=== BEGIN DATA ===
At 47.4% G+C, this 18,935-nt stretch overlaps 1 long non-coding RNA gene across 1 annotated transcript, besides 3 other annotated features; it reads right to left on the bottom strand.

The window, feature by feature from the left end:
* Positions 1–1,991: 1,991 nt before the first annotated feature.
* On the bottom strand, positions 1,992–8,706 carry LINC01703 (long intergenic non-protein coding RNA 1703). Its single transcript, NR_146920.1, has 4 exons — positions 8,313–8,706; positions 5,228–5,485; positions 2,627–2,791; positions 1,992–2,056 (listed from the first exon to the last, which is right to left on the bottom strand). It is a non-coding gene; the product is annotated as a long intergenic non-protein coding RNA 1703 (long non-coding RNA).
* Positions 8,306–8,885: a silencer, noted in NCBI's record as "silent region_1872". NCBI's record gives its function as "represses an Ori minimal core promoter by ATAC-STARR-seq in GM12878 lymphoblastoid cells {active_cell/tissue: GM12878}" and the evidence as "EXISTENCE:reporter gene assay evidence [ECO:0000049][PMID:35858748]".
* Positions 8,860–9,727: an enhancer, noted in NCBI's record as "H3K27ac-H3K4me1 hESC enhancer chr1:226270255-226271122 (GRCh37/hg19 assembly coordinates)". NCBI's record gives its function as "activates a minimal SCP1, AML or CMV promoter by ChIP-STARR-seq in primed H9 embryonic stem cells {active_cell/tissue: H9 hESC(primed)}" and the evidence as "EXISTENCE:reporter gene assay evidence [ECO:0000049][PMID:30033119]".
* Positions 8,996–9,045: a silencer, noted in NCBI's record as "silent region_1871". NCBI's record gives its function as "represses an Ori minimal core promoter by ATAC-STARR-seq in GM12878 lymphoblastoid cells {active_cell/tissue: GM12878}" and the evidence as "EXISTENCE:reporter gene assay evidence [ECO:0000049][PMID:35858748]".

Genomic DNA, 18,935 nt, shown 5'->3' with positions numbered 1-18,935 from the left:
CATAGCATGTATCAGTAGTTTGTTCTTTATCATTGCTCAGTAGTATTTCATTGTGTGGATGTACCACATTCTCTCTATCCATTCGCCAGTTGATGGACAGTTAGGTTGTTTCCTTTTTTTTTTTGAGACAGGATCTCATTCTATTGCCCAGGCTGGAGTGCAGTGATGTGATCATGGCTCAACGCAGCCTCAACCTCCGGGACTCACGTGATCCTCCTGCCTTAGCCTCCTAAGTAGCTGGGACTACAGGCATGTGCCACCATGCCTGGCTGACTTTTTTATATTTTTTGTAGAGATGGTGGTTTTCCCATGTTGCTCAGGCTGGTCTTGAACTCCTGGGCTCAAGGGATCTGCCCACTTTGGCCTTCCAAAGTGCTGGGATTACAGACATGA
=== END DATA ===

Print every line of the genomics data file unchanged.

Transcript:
At 47.4% G+C, this 18,935-nt stretch overlaps 1 long non-coding RNA gene across 1 annotated transcript, besides 3 other annotated features; it reads right to left on the bottom strand.

The window, feature by feature from the left end:
* Positions 1–1,991: 1,991 nt before the first annotated feature.
* On the bottom strand, positions 1,992–8,706 carry LINC01703 (long intergenic non-protein coding RNA 1703). Its single transcript, NR_146920.1, has 4 exons — positions 8,313–8,706; positions 5,228–5,485; positions 2,627–2,791; positions 1,992–2,056 (listed from the first exon to the last, which is right to left on the bottom strand). It is a non-coding gene; the product is annotated as a long intergenic non-protein coding RNA 1703 (long non-coding RNA).
* Positions 8,306–8,885: a silencer, noted in NCBI's record as "silent region_1872". NCBI's record gives its function as "represses an Ori minimal core promoter by ATAC-STARR-seq in GM12878 lymphoblastoid cells {active_cell/tissue: GM12878}" and the evidence as "EXISTENCE:reporter gene assay evidence [ECO:0000049][PMID:35858748]".
* Positions 8,860–9,727: an enhancer, noted in NCBI's record as "H3K27ac-H3K4me1 hESC enhancer chr1:226270255-226271122 (GRCh37/hg19 assembly coordinates)". NCBI's record gives its function as "activates a minimal SCP1, AML or CMV promoter by ChIP-STARR-seq in primed H9 embryonic stem cells {active_cell/tissue: H9 hESC(primed)}" and the evidence as "EXISTENCE:reporter gene assay evidence [ECO:0000049][PMID:30033119]".
* Positions 8,996–9,045: a silencer, noted in NCBI's record as "silent region_1871". NCBI's record gives its function as "represses an Ori minimal core promoter by ATAC-STARR-seq in GM12878 lymphoblastoid cells {active_cell/tissue: GM12878}" and the evidence as "EXISTENCE:reporter gene assay evidence [ECO:0000049][PMID:35858748]".

Genomic DNA, 18,935 nt, shown 5'->3' with positions numbered 1-18,935 from the left:
CATAGCATGTATCAGTAGTTTGTTCTTTATCATTGCTCAGTAGTATTTCATTGTGTGGATGTACCACATTCTCTCTATCCATTCGCCAGTTGATGGACAGTTAGGTTGTTTCCTTTTTTTTTTTGAGACAGGATCTCATTCTATTGCCCAGGCTGGAGTGCAGTGATGTGATCATGGCTCAACGCAGCCTCAACCTCCGGGACTCACGTGATCCTCCTGCCTTAGCCTCCTAAGTAGCTGGGACTACAGGCATGTGCCACCATGCCTGGCTGACTTTTTTATATTTTTTGTAGAGATGGTGGTTTTCCCATGTTGCTCAGGCTGGTCTTGAACTCCTGGGCTCAAGGGATCTGCCCACTTTGGCCTTCCAAAGTGCTGGGATTACAGACATGA